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Review request for MDEV-6020, MDEV-5914, MDEV-5941, and MDEV-5262


Hi Serg,

We discussed on IRC a review of the $subj bugs related to deadlocks in
parallel replication and handling of automatic retry of transactions in case
of deadlock.

The patches are in my tree:


The complete diff can be obtained eg. with:

    bzr diff -rrevid:psergey@xxxxxxxxxxxx-20140429143317-tkmxrzu6y36hpi7t..revid:knielsen@xxxxxxxxxxxxxxx-20140610081315-o5nx3u32uvqaai7q

Let me give some background for these bugs:

When two transactions T1 and T2 group-commit on the master, we assume that
they have no lock conflicts (otherwise one would have had to wait for the
other to commit). So we run them in parallel on the slave. But before we let
T2 commit, we wait until T1 has committed first, so that we get the same
binlog order on the slave as we had on the master.

But if T1 and T2 somehow _do_ get a lock conflict on the slave, and T1 ends up
waiting for some lock held by T2, we get a deadlock. This causes the
replication to hang (the wait of T2 for T1 to commit is not part of InnoDB
deadlock detection), which is quite bad.

Elena's testing of the parallel replication in fact uncovered a number of
cases where such deadlock issues occur:

1. MDEV-5914. It turns out that InnoDB gap locks can work in a non-symmetric
way. If T1 is an INSERT, and T2 is a DELETE, then T1 can run first and not
block T2. But if T2 runs first, then it may set a gap lock that blocks
T1. Thus, depending on exact execution order, we can get T1 and T2 to group
commit on the master, but T2 block T1 on the slave and cause a deadlock.

2. MDEV-5941. If eg. an UPDATE uses different execution plans on the master
and slave, it might use index scan on the master, but table scan on the
slave. Thus it may take more locks on the slave than on the master, causing it
to conflict with another transaction that is run in parallel and cause a

3. MDEV-6020. Here, there is a multi-value insert into multiple partitions of
a table with auto-increment key. It appears that in this case InnoDB takes an
auto-increment table lock on each partition. Since these locks are taken in
the order of the inserted values, they can be taken in different order between
different INSERT statements, and can cause a deadlock. Since these locks are
released during the statement execution (before the commit), such deadlock can
occur on the slave even though it did not occur on the master. (Note that this
deadlock _is_ detected by InnoDB, and is not related to the commit order on
the parallel slave).

I know a way to prevent (1) on the slave (and it is implemented in the
patches). I do not know if there is a way to prevent (3), it would require
understanding better how innodb autoincrement and partitioning works. I do not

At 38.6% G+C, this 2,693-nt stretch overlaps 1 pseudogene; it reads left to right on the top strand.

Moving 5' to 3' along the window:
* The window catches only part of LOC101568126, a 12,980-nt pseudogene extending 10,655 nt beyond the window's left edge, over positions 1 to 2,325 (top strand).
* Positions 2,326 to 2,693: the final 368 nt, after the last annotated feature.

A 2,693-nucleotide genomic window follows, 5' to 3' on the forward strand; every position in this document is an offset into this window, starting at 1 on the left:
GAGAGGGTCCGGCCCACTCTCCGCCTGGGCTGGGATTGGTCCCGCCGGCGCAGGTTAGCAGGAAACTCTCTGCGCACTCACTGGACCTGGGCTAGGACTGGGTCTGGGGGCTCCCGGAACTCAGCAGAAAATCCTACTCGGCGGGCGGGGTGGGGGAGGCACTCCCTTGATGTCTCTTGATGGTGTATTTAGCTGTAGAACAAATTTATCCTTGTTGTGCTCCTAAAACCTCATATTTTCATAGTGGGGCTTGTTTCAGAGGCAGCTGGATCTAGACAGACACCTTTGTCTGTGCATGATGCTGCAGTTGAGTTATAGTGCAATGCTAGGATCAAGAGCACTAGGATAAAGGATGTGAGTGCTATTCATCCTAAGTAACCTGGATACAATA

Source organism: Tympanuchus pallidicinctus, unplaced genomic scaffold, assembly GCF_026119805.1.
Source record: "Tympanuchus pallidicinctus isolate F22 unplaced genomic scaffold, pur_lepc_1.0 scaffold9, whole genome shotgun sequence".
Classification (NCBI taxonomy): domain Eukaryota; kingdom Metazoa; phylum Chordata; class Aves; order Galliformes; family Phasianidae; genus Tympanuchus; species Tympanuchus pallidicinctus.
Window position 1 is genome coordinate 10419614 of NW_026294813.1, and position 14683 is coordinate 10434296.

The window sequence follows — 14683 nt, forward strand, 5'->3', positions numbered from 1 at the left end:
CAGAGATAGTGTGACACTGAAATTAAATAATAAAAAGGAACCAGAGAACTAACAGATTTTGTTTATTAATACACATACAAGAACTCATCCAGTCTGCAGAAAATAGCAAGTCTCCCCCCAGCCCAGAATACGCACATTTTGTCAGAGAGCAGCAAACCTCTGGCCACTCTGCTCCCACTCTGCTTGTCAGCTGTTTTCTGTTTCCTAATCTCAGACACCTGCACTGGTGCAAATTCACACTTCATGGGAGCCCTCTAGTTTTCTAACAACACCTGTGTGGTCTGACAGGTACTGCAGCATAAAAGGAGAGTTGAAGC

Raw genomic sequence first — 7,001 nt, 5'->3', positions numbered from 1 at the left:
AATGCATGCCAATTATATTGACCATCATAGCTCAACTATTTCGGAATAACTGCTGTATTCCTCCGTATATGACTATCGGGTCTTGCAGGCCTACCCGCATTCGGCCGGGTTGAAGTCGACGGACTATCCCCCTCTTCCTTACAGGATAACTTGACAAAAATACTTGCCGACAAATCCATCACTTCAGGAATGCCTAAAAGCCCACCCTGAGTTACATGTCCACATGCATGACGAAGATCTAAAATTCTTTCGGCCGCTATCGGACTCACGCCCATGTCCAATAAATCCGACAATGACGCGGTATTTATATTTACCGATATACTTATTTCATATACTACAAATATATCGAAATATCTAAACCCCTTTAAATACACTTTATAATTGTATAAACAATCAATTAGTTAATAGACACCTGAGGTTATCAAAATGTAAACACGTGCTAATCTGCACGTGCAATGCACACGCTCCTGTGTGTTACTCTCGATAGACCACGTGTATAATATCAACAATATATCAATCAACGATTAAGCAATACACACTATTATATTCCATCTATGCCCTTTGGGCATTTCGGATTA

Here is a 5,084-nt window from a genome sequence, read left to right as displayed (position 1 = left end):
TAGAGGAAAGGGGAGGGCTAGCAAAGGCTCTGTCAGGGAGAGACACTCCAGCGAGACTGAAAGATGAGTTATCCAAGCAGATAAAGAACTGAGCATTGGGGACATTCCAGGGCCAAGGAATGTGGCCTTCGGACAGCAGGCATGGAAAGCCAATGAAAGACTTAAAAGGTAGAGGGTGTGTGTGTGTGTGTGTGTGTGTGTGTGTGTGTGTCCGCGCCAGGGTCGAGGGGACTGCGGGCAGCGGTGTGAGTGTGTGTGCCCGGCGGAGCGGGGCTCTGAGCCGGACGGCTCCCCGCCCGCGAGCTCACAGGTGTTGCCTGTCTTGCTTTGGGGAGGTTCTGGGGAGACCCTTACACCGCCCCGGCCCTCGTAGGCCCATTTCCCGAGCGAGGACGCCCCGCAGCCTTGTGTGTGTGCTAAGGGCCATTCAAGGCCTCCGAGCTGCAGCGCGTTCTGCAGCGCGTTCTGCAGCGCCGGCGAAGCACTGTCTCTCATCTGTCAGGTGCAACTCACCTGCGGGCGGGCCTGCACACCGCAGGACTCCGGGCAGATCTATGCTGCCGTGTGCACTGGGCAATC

see any way to prevent (2) from occuring on the slave, in the general case.

It also seems to me that there are likely to be more corner cases lurking, and
even if I somehow managed to fix the three above problems, there would be some
other cases where an extra lock conflict can occur on the slave and cause the
slave to hang.

So I decided that a general solution is needed to such deadlocks. So the
currently proposed patch does two things:

A. It adds code to InnoDB, so that whenever T1 starts to wait inside InnoDB
for a lock held by T2, this wait is reported to the upper server layer. The
replication code will then check if T1 and T2 are part of parallel replication
such that T1 must commit before T2. If so, we have a deadlock, and the code
will terminate T2 with a deadlock error, allowing T1 to proceed.

B. It implements code to handle deadlocks during parallel replication. When a
transaction gets a deadlock error (normal, or provoked by the new deadlock
detection code from (B)), it is rolled back, and re-executed.

The result should be that even if there are other non-discovered cases where
locks can conflict in different ways on the master from on the parallel slave,
such conflicts will not cause replication to fail. Instead they will be
detected, and handled automatically by resolving the deadlock. I think this
will be important to ensure the reliability of parallel replication for users.

I went through quite a few different ideas and attempts before ending with the
present solution. So I wanted to give this background about how the patch
relates to the basic problem that needs to be solved. I found a _lot_ of
tricky issues during testing, and so I am somewhat unhappy about the
complexity of this, even though the final patch may look simple enough on the
surface. Maybe you can have some ideas for what could be done simpler, or at
least question anything that looks incorrect or unnecessary.


 - Kristian.

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